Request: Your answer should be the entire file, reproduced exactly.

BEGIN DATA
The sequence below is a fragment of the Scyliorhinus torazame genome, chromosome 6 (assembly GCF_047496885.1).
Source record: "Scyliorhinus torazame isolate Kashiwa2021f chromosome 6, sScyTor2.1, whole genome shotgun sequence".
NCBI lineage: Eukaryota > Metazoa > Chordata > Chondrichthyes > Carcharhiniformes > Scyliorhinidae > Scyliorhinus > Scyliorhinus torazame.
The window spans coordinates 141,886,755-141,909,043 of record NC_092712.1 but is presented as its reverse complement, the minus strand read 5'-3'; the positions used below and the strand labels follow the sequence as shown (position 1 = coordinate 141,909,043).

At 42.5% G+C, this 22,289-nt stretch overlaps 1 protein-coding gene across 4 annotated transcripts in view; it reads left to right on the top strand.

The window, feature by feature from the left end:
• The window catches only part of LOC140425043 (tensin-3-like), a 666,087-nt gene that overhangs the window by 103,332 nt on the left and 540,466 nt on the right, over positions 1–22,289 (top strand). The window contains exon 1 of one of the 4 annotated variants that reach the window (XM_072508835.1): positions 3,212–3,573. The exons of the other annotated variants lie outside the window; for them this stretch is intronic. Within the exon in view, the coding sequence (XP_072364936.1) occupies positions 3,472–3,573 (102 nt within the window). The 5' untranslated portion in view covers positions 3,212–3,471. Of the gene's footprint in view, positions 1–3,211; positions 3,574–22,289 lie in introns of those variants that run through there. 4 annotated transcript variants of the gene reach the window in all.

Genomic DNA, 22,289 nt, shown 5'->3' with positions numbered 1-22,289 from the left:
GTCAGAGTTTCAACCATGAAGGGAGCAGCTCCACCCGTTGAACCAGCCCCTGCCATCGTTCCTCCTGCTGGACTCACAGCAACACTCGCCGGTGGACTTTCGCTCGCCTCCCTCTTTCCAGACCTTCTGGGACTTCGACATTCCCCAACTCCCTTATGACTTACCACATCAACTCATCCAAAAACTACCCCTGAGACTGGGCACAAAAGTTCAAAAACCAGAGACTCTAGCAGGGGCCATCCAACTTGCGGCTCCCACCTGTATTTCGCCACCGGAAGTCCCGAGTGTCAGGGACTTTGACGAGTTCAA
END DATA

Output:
The sequence below is a fragment of the Scyliorhinus torazame genome, chromosome 6 (assembly GCF_047496885.1).
Source record: "Scyliorhinus torazame isolate Kashiwa2021f chromosome 6, sScyTor2.1, whole genome shotgun sequence".
NCBI lineage: Eukaryota > Metazoa > Chordata > Chondrichthyes > Carcharhiniformes > Scyliorhinidae > Scyliorhinus > Scyliorhinus torazame.
The window spans coordinates 141,886,755-141,909,043 of record NC_092712.1 but is presented as its reverse complement, the minus strand read 5'-3'; the positions used below and the strand labels follow the sequence as shown (position 1 = coordinate 141,909,043).

At 42.5% G+C, this 22,289-nt stretch overlaps 1 protein-coding gene across 4 annotated transcripts in view; it reads left to right on the top strand.

The window, feature by feature from the left end:
• The window catches only part of LOC140425043 (tensin-3-like), a 666,087-nt gene that overhangs the window by 103,332 nt on the left and 540,466 nt on the right, over positions 1–22,289 (top strand). The window contains exon 1 of one of the 4 annotated variants that reach the window (XM_072508835.1): positions 3,212–3,573. The exons of the other annotated variants lie outside the window; for them this stretch is intronic. Within the exon in view, the coding sequence (XP_072364936.1) occupies positions 3,472–3,573 (102 nt within the window). The 5' untranslated portion in view covers positions 3,212–3,471. Of the gene's footprint in view, positions 1–3,211; positions 3,574–22,289 lie in introns of those variants that run through there. 4 annotated transcript variants of the gene reach the window in all.

Genomic DNA, 22,289 nt, shown 5'->3' with positions numbered 1-22,289 from the left:
GTCAGAGTTTCAACCATGAAGGGAGCAGCTCCACCCGTTGAACCAGCCCCTGCCATCGTTCCTCCTGCTGGACTCACAGCAACACTCGCCGGTGGACTTTCGCTCGCCTCCCTCTTTCCAGACCTTCTGGGACTTCGACATTCCCCAACTCCCTTATGACTTACCACATCAACTCATCCAAAAACTACCCCTGAGACTGGGCACAAAAGTTCAAAAACCAGAGACTCTAGCAGGGGCCATCCAACTTGCGGCTCCCACCTGTATTTCGCCACCGGAAGTCCCGAGTGTCAGGGACTTTGACGAGTTCAA